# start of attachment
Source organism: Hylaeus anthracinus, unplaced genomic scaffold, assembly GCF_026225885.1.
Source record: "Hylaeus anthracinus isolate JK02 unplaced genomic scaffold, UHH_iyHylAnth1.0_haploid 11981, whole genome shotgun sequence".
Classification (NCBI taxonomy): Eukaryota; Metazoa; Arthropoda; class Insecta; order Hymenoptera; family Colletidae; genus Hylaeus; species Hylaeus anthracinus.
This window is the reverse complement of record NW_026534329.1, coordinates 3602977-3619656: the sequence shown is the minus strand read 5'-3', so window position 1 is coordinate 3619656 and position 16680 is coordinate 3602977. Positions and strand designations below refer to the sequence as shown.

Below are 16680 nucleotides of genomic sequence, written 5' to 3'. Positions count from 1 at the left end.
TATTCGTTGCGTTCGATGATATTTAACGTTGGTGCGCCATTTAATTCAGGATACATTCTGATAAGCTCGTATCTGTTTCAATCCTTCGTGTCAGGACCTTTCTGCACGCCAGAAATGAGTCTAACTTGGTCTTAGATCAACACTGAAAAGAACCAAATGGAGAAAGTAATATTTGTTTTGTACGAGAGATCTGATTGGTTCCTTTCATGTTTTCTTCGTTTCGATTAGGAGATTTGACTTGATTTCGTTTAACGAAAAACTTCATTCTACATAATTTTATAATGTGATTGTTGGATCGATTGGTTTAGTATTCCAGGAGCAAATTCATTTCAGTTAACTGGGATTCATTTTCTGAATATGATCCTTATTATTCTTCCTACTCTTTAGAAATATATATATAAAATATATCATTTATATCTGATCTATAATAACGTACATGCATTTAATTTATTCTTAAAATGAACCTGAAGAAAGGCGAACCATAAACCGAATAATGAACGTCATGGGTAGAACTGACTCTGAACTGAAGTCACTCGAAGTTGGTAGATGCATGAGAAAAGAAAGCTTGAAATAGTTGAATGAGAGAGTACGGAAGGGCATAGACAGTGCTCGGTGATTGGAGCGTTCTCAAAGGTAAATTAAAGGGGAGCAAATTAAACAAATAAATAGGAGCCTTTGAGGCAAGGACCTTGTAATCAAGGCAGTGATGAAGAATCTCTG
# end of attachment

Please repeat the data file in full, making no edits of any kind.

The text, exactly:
Source organism: Hylaeus anthracinus, unplaced genomic scaffold, assembly GCF_026225885.1.
Source record: "Hylaeus anthracinus isolate JK02 unplaced genomic scaffold, UHH_iyHylAnth1.0_haploid 11981, whole genome shotgun sequence".
Classification (NCBI taxonomy): Eukaryota; Metazoa; Arthropoda; class Insecta; order Hymenoptera; family Colletidae; genus Hylaeus; species Hylaeus anthracinus.
This window is the reverse complement of record NW_026534329.1, coordinates 3602977-3619656: the sequence shown is the minus strand read 5'-3', so window position 1 is coordinate 3619656 and position 16680 is coordinate 3602977. Positions and strand designations below refer to the sequence as shown.

Below are 16680 nucleotides of genomic sequence, written 5' to 3'. Positions count from 1 at the left end.
TATTCGTTGCGTTCGATGATATTTAACGTTGGTGCGCCATTTAATTCAGGATACATTCTGATAAGCTCGTATCTGTTTCAATCCTTCGTGTCAGGACCTTTCTGCACGCCAGAAATGAGTCTAACTTGGTCTTAGATCAACACTGAAAAGAACCAAATGGAGAAAGTAATATTTGTTTTGTACGAGAGATCTGATTGGTTCCTTTCATGTTTTCTTCGTTTCGATTAGGAGATTTGACTTGATTTCGTTTAACGAAAAACTTCATTCTACATAATTTTATAATGTGATTGTTGGATCGATTGGTTTAGTATTCCAGGAGCAAATTCATTTCAGTTAACTGGGATTCATTTTCTGAATATGATCCTTATTATTCTTCCTACTCTTTAGAAATATATATATAAAATATATCATTTATATCTGATCTATAATAACGTACATGCATTTAATTTATTCTTAAAATGAACCTGAAGAAAGGCGAACCATAAACCGAATAATGAACGTCATGGGTAGAACTGACTCTGAACTGAAGTCACTCGAAGTTGGTAGATGCATGAGAAAAGAAAGCTTGAAATAGTTGAATGAGAGAGTACGGAAGGGCATAGACAGTGCTCGGTGATTGGAGCGTTCTCAAAGGTAAATTAAAGGGGAGCAAATTAAACAAATAAATAGGAGCCTTTGAGGCAAGGACCTTGTAATCAAGGCAGTGATGAAGAATCTCTG